By Samuel Belmont

Human Immunodeficiency Virus (HIV) has been a subject of intense scientific research and debate since the western world became acquainted with the virus in the 1980s. The HIV and Acquired Immunodeficiency Syndrome (AIDS) epidemic began in illness, fear and death as the world faced this new and unknown virus. However, scientific advances, such as the development of antiretroviral treatment (ART) drugs, have enabled people with access to treatment to live long and healthy lives with HIV. ART restricts viral infection by stalling various steps of the viral life cycle, effectively transforming HIV infection into a chronic treatable disease. ART, however, is not a permanent cure as the HIV virus persists latently as integrated copies of proviral DNA within the host genome in infected tissues. As ART cessation results in viral reactivation and disease progression to AIDS, the inability of ART to eliminate virus in these tissues remains the major obstacle towards a disease cure1.

However, with recent advances in gene-editing technology, there is optimism that there will soon be a way of controlling or eradicating the virus without the need for further HIV treatment. For the past few years eager researchers have been employing new gene-editing technologies in their quests for curing various genetic diseases. At the forefront of the gene-editing revolution is the CRISPR-Cas9 system, which since its debut in 2012 has held the most promise of curing the over 6,000 known genetic diseases. My first encounter with CRISPR (pronounced “Crisper”) was when my 10th-grade biology teacher waxed poetic about the potential world-changing applications of this freshly minted technology. CRISPR (Clustered Regularly Interspaced Short Palindromic Repeats) utilizes enzymes to act as “scissors” to cut DNA in a very specific way. Theoretically, it seems that this technology could cure HIV by removing certain genes that assists the HIV virus in replicating or by removing latent HIV genes completely from infected cells.

Putting theory into practice, Dash et al. at the University of Nebraska Medical Center and Temple University employed a two-pronged strategy consisting of both gene-editing CRISPR technology and a highly potent long-lasting, slow-releasing form of the normal ART meds to try to cure mice of HIV2. They demonstrated a successful cure in five out of 13 transgenic mice, suggesting that this dual-punch approach that combines gene editing with targeted drugs could be the trick we need. What’s more, the team reported no “off-target” effects.  While that doesn’t exactly prove that this method of treatment is completely safe, this adds to the promising outlook.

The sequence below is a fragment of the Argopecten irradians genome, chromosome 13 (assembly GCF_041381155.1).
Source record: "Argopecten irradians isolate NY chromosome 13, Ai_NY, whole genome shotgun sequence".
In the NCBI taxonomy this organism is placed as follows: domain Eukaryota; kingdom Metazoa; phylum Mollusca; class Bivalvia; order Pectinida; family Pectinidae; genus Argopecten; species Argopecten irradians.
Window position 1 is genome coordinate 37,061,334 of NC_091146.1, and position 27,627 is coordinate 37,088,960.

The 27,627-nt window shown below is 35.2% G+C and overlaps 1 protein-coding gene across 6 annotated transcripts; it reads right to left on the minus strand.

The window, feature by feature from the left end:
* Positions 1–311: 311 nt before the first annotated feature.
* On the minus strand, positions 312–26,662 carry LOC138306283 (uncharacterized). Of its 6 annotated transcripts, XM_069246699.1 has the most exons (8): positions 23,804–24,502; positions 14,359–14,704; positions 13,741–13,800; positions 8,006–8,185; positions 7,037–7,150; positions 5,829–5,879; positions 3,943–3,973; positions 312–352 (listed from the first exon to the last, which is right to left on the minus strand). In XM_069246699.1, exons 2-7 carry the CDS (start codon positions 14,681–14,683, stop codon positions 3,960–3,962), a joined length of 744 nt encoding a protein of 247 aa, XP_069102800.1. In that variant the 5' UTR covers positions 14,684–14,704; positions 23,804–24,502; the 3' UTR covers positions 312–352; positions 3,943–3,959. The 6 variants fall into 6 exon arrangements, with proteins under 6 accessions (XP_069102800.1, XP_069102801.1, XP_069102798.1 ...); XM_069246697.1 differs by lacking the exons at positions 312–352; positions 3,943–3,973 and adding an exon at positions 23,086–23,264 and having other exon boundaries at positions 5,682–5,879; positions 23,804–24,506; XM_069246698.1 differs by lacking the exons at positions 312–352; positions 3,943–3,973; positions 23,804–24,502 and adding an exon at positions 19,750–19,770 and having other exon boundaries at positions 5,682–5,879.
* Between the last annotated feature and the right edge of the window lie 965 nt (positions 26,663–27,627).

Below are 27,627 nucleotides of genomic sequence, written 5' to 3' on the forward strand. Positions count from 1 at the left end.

If we could apply the same approach to people, it would create the potential for abandoning daily retroviral medication and the variety of uncomfortable side effects the drugs come with. It should go without saying how impactful this development might be. According to UNAIDS, it is estimated that more than 36.7 million people worldwide are infected with HIV and more than 5000 individuals worldwide are newly infected each day3. In short, if it comes to fruition that this is a viable method for curing HIV, it would be world-changing.

Of course, we are perhaps years away from seeing this reality. Trials on primates are needed before we consider CRISPR as a method for HIV treatment, as even mice engineered to mimic our bodies are no substitute for actual humans. Demonstrating to regulators that the technique is safe enough will be a major obstacle to overcome. Moreover, providing this cure to the millions around the globe who are already denied access to standard HIV medication may not ever be economically feasible. While each subsequent step towards a cure should be cause for celebration, for now, time will tell if this is the one we’ve been hoping for.


  1. Chun TW, Davey Jr. RT, Engel D, Lane HC, Fauci AS. Re-emergence of HIV after stopping therapy. Nature. 1999;401:874-875.
  2. Dash PK, Kaminski R, Bella R, Su H, Mathews S, Ahooyi TM, Chen C, Mancuso P, Sariyer R, Ferrante P, Donadoni M, Robinson JA, Sillman B, Lin Z, Hilaire JR, Banoub M, Elango M, Gautam N, Mosley RL, Poluektova LY, McMillan J, Bade AN, Gorantla S, Sariyer IK, Burdo TH, Young WB, Amini S, Gordon J, Jacobson JM, Edagwa B, Khalili K, Gendelman HE. Sequential LASER ART and CRISPR Treatments Eliminate HIV-1 in a Subset of Infected Humanized Mice. Nature Communications. 2019;10(1):2753.
  3. HIV infection and AIDS. Annual epidemiological report for 2017. Stockholm: European Centre for Disease Prevention and Control (ECDC); 2019 ((, accessed 7 July 2019).

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